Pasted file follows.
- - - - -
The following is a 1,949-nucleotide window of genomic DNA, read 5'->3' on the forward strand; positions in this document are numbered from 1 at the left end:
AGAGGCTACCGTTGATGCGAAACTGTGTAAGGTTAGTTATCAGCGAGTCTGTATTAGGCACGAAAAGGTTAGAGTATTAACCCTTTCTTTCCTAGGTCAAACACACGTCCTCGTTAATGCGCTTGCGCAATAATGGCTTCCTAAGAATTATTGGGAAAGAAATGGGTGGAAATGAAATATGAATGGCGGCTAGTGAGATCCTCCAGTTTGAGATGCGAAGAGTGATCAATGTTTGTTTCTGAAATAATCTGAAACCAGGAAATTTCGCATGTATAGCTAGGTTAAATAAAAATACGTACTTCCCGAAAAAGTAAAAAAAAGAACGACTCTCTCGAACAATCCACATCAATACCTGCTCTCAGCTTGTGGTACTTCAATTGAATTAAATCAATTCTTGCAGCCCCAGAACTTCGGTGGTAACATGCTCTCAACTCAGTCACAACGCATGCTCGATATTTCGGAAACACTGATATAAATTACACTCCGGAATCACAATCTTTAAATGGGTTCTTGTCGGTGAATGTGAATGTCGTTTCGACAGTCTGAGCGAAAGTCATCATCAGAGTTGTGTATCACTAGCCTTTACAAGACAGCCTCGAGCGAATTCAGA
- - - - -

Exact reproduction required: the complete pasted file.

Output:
The following is a 1,949-nucleotide window of genomic DNA, read 5'->3' on the forward strand; positions in this document are numbered from 1 at the left end:
AGAGGCTACCGTTGATGCGAAACTGTGTAAGGTTAGTTATCAGCGAGTCTGTATTAGGCACGAAAAGGTTAGAGTATTAACCCTTTCTTTCCTAGGTCAAACACACGTCCTCGTTAATGCGCTTGCGCAATAATGGCTTCCTAAGAATTATTGGGAAAGAAATGGGTGGAAATGAAATATGAATGGCGGCTAGTGAGATCCTCCAGTTTGAGATGCGAAGAGTGATCAATGTTTGTTTCTGAAATAATCTGAAACCAGGAAATTTCGCATGTATAGCTAGGTTAAATAAAAATACGTACTTCCCGAAAAAGTAAAAAAAAGAACGACTCTCTCGAACAATCCACATCAATACCTGCTCTCAGCTTGTGGTACTTCAATTGAATTAAATCAATTCTTGCAGCCCCAGAACTTCGGTGGTAACATGCTCTCAACTCAGTCACAACGCATGCTCGATATTTCGGAAACACTGATATAAATTACACTCCGGAATCACAATCTTTAAATGGGTTCTTGTCGGTGAATGTGAATGTCGTTTCGACAGTCTGAGCGAAAGTCATCATCAGAGTTGTGTATCACTAGCCTTTACAAGACAGCCTCGAGCGAATTCAGA